• Keep plants well-watered during the growing season, especially during dry spells. Plants need about 1 inch of rain per week during the growing season. Use a rain gauge to check to see if you need to add water. It's best to water with a drip or trickle system that delivers water at low pressure at the soil level. If you water with overhead sprinklers, water early in the day so the foliage has time to dry off before evening, to minimize disease problems. Keep the soil moist but not saturated.
  • Until plants become established, some protection from extreme winds and direct, hot sunlight may be necessary. Good air movement is also important.
  • After new growth appears, a light fertilizer may be applied. Keep granular fertilizers away from the plant crown and foliage to avoid burn injury. Use low rates of a slow release fertilizer such as Flower-tone, as higher rates may encourage root rots.
  • Pinch young plants to encourage branching unless you are growing them exclusively for cut flowers and want long stems.
  • Remove spent flower heads to keep plants flowering until fall. Zinnias make terrific cut flowers, and cutting the flowers encourages new blooms.
  • Monitor for pests and diseases. Check with your local Cooperative Extension Service for pest controls recommended for your area.
  • Remove plants after they are killed by frost in fall to avoid disease issues the following year.
  • Plant zinnias in mixed plantings with other summer-blooming annuals, or place small groups of zinnias among perennials. They are at home in cottage and children’s gardens, and they are often grown in cutting gardens.
  • Shorter zinnia varieties are ideal for containers. Take care not to overcrowd them or the flowers may be significantly smaller than they should be and the plants may be taller. Always use a commercial potting mix, do not use garden soil, and make sure the containers have adequate drainage. Container grown plants will require extra water and fertilizer, look for signs of wilt or a nutrient deficiency.
  • Cut stems before the flower is open for cut flowers.
  • Zinnias attract hummingbirds, butterflies and beneficial insects.
Sun
Full Sun
Height
24-36 inches
Spread
12-16 inches
Ornamental Use
Beds, Borders, Container, Cut Flowers
Life Cycle
Annual
Sow Method
Direct Sow/Indoor Sow
Flowering
true
Bloom Duration
12
Zinnia, Pop Art Red and Yellow is rated 2.8333 out of 5 by 36.
Rated 3 out of 5 by from Not My Favorite Some of my blooms looked similar to the pictures on the web site, but as other reviewers have noted, the red doesn't always mix in nicely with the yellow. I had some blooms that were all red on one side and all yellow on the other, and overall it wasn't a nice effect. I also thought the blooms started fading very quickly, certainly in comparison with the Purple Prince I planted nearby. My "once a week" schedule for deadheading wasn't frequent enough for these blooms. That said, I felt bad about deadheading aggressively because of all the varieties of zinnias I've planted over the years, this one seemed to attract the most bees to the decaying flowers. I probably cost myself some blooms by leaving them longer than I should have.
Date published: 2014-11-29
Rated 5 out of 5 by from Great Zinnia! I got a late start on my planting this year (like all the others) May 31 and into the first week of June. I have only been gardening 3 years and each year is still an experiment. I have run the gamut from "Dry as the Mojave" to "Is this the Amazon?" This year was dry and I was out watering every evening. At first the Zinnia did not do so well. I got one plant and it wilted almost immediately. I assumed that that was the end, but they suddenly got a second wind and turned out beautifully. Just needed a little patience. Which I should have a lot of...because I grow from seed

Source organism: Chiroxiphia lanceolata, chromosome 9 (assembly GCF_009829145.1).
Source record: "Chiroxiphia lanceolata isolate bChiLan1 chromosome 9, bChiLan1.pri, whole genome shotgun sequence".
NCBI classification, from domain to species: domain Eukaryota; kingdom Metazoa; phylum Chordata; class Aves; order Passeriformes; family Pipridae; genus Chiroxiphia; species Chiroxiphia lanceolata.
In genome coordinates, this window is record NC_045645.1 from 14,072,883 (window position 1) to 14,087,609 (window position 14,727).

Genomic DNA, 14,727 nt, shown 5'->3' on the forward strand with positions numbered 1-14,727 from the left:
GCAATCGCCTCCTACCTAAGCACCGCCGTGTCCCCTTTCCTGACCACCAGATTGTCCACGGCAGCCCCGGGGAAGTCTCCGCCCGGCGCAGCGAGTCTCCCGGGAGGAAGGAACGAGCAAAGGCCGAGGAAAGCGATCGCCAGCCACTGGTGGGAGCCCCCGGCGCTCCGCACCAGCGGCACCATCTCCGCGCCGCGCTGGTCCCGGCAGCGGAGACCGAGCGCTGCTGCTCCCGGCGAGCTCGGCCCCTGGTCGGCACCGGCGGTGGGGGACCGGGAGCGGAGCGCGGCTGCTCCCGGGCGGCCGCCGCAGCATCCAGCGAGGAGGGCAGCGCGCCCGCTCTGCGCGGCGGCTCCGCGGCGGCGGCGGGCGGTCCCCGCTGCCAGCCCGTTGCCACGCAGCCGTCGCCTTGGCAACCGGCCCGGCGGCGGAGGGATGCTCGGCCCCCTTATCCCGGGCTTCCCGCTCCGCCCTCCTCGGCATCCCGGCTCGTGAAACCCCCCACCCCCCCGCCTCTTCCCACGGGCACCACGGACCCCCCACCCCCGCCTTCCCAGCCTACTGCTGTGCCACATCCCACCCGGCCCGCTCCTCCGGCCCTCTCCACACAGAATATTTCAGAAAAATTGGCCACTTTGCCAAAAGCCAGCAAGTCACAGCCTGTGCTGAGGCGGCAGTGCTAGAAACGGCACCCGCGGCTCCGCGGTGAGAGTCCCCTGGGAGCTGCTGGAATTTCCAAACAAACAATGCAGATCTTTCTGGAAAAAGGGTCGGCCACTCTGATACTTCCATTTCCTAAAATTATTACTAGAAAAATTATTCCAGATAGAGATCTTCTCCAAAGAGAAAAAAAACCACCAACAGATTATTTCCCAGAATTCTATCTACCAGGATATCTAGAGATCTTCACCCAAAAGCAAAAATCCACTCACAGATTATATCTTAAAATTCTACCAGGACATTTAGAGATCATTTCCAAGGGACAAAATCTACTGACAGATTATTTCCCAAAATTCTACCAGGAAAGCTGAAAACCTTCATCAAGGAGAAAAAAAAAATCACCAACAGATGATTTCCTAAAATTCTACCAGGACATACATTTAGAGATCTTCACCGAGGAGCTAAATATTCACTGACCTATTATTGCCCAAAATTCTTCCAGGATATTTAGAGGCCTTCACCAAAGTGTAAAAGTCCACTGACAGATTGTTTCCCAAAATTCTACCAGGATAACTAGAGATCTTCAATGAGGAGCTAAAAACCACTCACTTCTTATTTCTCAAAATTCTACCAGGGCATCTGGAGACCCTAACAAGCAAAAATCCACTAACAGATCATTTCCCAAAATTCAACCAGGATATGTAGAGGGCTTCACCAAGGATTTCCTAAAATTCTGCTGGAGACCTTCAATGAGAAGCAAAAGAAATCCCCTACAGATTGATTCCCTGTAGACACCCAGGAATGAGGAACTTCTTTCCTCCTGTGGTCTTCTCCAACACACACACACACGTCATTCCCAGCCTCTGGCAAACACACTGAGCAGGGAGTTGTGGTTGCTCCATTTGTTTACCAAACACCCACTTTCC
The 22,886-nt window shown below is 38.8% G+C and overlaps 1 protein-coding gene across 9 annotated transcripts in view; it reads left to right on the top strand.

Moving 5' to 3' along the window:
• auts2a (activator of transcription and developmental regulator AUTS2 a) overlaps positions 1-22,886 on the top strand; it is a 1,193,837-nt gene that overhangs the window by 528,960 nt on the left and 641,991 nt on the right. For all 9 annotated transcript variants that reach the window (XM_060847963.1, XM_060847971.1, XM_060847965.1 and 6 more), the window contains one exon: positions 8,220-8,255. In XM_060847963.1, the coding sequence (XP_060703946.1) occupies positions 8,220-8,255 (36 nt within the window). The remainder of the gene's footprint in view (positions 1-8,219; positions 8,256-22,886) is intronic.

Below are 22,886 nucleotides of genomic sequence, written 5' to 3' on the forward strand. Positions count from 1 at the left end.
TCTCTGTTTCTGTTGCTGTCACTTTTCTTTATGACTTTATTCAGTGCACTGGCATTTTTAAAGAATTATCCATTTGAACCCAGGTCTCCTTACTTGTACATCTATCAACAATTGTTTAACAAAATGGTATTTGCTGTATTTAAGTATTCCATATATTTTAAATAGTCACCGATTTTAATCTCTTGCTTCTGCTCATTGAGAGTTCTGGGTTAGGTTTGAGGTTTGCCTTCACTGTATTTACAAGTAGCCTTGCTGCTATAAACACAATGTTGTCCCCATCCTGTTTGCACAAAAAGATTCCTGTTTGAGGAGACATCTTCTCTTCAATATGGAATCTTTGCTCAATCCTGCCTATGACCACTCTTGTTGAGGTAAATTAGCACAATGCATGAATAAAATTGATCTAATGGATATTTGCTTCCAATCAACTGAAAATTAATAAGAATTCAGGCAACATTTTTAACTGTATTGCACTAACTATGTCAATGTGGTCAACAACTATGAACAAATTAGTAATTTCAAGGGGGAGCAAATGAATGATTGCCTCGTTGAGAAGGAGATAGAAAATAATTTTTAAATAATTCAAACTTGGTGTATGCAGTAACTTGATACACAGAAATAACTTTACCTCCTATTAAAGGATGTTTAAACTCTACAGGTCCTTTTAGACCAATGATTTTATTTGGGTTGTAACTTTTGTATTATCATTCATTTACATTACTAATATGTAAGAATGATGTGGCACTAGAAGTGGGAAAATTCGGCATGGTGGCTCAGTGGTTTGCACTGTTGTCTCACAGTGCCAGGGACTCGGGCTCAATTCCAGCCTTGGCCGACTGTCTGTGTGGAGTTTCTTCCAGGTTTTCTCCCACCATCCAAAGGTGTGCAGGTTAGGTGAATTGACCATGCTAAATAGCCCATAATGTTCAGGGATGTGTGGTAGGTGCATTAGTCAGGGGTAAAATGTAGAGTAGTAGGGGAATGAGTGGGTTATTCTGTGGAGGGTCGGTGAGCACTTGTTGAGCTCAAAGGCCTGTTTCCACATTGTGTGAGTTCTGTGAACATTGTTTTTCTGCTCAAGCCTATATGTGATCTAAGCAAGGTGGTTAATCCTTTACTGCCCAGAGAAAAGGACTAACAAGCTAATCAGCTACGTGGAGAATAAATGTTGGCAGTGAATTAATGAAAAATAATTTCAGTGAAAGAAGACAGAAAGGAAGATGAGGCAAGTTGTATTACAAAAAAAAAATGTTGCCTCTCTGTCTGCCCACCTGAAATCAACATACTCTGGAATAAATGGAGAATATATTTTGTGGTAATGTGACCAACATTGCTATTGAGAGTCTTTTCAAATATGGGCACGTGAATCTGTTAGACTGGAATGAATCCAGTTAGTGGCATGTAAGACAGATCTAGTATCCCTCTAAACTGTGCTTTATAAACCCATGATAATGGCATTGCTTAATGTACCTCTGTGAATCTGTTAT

Date published: 2012-10-19
Rated 2 out of 5 by from Not so pretty Zinnia, Pop Art Red and Yellow Red color was not distributed throughout the petals but concentrated on one or two petals in large "blotches". Plants were very hardy and survived the drought. Overall, was disappointed based on the coloring,
Date published: 2012-09-26
Rated 4 out of 5 by from Promising flower I tried Pop Art in two large planters in partial shade. Southern Arizona is hot and dry, so they were on every other day drip. They germinated quickly and sent up tall shoots. They flowered easily, but at two and a half feet, they were too tall and spindly for the setting. The flowers were often more yellow than multi shaded. I am going to try shorter pinwheel zinnas, since zinnas do not wilt in our heat .
Date published: 2012-09-21
Rated 2 out of 5 by from Pop Art Zinnia Blossoms were mostly all gold or all red. Not what I expected.
Date published: 2012-09-19
Rated 3 out of 5 by from OK These were mostly yellow for me and the red did not pop out as shown in pics. But then again it was not a good year all around in the planters and gardens so I can not rule out weather related issues.
Date published: 2012-09-18
Rated 1 out of 5 by from Pop Art Zinnia I was unhappy with the new seeds. They did not do well in my garden, but we are in a drought and the ground can get very hard. Of the pack of seeds planted, only 4 plants grew and they were less than 12 inches tall. The blooms, though few, were just as pictured on the package. I may try them again because I love the color scheme, but will place in a pot on or small spot in another garden that performs better. In an open cutting garden unprotected by the elements, they just didn't do well.
Date published: 2012-09-18
Rated 4 out of 5 by from pop art zinnia Great color but flowers are not very full. Compared to other zinnias this one has a single array of petals and the center seems larger than other zinnias.I think I may buy it again next year but not plant as many. I like the fuller ones better
Date published: 2012-09-18